Volume percents characterize the composition of gas mixtures. An example of a gas mixture is air that consists of primarily oxygen and nitrogen gasses. Gas mixtures obey the ideal gas law that sets the relation between the gas volume, temperature and pressure. According to this law, the volume is proportional to the number of moles of a gas, and therefore, the mole percentage is the same as the volume percents for gas mixtures. Weight percents refer to mass of gasses in the mixtures and are required for stoichiometry calculations in chemistry.

Write down the composition of the gas mixture. For example, the mixture consists of oxygen O_{2} and nitrogen N_{2}, and their respective volume percents are 70 and 30.

Calculate the molar mass of the first gas in the mixture; in this example, the molar mass of oxygen, O_{2} is 2×16 = 32 grams per mole. Note that the atomic weight of oxygen is 16, and the number of the atoms in the molecule is 2.

Calculate the molar mass of the second gas in the mixture; in this example, the molar mass of nitrogen, N_{2} is 2× 4 = 28 grams per mole. Note that the atomic weight of nitrogen is 14, and the number of the atoms in the molecule is 2.

Divide the volume percent of the first gas by 100, and then multiply the respective molar mass to calculate the weight of the first gass in one mole of the mixture. In this example, the mass of the oxygen is:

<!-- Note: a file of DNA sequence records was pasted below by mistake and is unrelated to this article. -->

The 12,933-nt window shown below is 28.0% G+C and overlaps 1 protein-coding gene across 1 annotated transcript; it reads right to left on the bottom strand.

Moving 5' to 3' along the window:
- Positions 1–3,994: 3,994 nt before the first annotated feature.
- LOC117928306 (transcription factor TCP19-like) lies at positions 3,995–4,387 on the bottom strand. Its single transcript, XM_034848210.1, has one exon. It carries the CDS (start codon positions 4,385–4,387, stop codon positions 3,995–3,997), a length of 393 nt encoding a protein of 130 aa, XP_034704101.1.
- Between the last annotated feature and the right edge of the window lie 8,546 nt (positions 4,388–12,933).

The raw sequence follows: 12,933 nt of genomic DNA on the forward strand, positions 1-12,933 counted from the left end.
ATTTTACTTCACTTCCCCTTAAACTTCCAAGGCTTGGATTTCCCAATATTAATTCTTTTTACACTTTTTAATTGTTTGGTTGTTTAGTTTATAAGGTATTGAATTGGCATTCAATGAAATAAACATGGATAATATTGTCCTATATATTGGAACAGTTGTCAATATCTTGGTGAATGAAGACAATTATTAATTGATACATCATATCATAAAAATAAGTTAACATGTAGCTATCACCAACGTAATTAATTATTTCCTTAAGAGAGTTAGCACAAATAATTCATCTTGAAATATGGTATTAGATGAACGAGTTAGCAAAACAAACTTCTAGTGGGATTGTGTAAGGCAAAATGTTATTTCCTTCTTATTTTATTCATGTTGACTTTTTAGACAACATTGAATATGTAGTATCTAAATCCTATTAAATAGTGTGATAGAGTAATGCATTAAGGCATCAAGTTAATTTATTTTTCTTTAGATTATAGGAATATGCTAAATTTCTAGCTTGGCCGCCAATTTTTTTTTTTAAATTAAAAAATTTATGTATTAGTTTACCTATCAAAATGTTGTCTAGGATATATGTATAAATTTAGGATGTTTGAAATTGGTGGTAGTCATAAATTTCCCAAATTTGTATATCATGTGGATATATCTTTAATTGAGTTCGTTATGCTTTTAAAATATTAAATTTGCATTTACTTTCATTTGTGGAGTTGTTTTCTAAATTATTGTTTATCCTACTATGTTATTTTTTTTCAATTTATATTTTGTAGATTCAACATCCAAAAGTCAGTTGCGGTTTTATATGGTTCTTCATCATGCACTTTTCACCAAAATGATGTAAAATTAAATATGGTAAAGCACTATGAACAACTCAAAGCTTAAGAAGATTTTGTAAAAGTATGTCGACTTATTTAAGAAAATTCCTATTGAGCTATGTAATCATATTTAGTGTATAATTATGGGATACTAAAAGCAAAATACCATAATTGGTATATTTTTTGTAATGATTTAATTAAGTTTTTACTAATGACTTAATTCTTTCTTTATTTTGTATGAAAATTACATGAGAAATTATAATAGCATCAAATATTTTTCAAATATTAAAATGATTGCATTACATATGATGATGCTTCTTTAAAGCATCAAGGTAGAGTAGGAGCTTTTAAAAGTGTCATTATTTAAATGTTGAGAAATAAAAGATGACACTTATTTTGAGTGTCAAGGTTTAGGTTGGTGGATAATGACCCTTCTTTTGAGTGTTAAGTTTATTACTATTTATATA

Divide the volume percent of the second gas by 100, and then multiply the respective molar mass to calculate the weight of the second gass in one mole of the mixture. In this example, the mass of the oxygen is:

Add up the weights of the gasses to compute the mass of one mole of the mixture. In this example, the mass of the mixture is 22.4 + 8.4 = 30.8 grams.

Divide the weight of the first gas by the mass of the mixture, and then multiply by 100 to calculate the weight percent. In this example, the weight percent of oxygen is:

Divide the weight of the second gas by the mass of the mixture, and then multiply by 100 to calculate the weight percent. In this example, the weight percent of nitrogen is:

References

- "Chemistry"; Raymond Chang; 2007
- Wolfram: Ideal Gas Law

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Oxana Fox is a freelance writer specializing in medicine and treatment, computer software and hardware, digital photography and financial services. She graduated from Moscow Medical College in 1988 with formal training in pediatrics.